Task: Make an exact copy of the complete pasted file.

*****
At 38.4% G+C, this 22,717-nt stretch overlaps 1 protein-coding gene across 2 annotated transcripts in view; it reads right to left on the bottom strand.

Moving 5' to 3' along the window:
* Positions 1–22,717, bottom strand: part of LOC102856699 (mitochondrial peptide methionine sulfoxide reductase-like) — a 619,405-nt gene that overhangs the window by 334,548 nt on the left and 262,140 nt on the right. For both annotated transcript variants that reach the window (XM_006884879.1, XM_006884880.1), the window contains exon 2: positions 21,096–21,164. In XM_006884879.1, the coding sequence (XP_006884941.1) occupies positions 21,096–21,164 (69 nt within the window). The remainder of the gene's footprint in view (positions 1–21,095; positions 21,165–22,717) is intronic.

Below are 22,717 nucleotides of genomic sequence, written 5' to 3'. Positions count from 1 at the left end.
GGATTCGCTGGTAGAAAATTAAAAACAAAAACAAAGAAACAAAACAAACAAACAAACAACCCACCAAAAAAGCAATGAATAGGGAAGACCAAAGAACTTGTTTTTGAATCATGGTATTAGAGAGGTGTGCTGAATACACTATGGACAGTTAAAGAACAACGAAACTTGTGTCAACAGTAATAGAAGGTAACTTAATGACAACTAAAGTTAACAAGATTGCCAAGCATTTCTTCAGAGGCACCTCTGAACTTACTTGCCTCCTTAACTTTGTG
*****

At 38.4% G+C, this 22,717-nt stretch overlaps 1 protein-coding gene across 2 annotated transcripts in view; it reads right to left on the bottom strand.

Moving 5' to 3' along the window:
* Positions 1–22,717, bottom strand: part of LOC102856699 (mitochondrial peptide methionine sulfoxide reductase-like) — a 619,405-nt gene that overhangs the window by 334,548 nt on the left and 262,140 nt on the right. For both annotated transcript variants that reach the window (XM_006884879.1, XM_006884880.1), the window contains exon 2: positions 21,096–21,164. In XM_006884879.1, the coding sequence (XP_006884941.1) occupies positions 21,096–21,164 (69 nt within the window). The remainder of the gene's footprint in view (positions 1–21,095; positions 21,165–22,717) is intronic.

Below are 22,717 nucleotides of genomic sequence, written 5' to 3'. Positions count from 1 at the left end.
GGATTCGCTGGTAGAAAATTAAAAACAAAAACAAAGAAACAAAACAAACAAACAAACAACCCACCAAAAAAGCAATGAATAGGGAAGACCAAAGAACTTGTTTTTGAATCATGGTATTAGAGAGGTGTGCTGAATACACTATGGACAGTTAAAGAACAACGAAACTTGTGTCAACAGTAATAGAAGGTAACTTAATGACAACTAAAGTTAACAAGATTGCCAAGCATTTCTTCAGAGGCACCTCTGAACTTACTTGCCTCCTTAACTTTGTG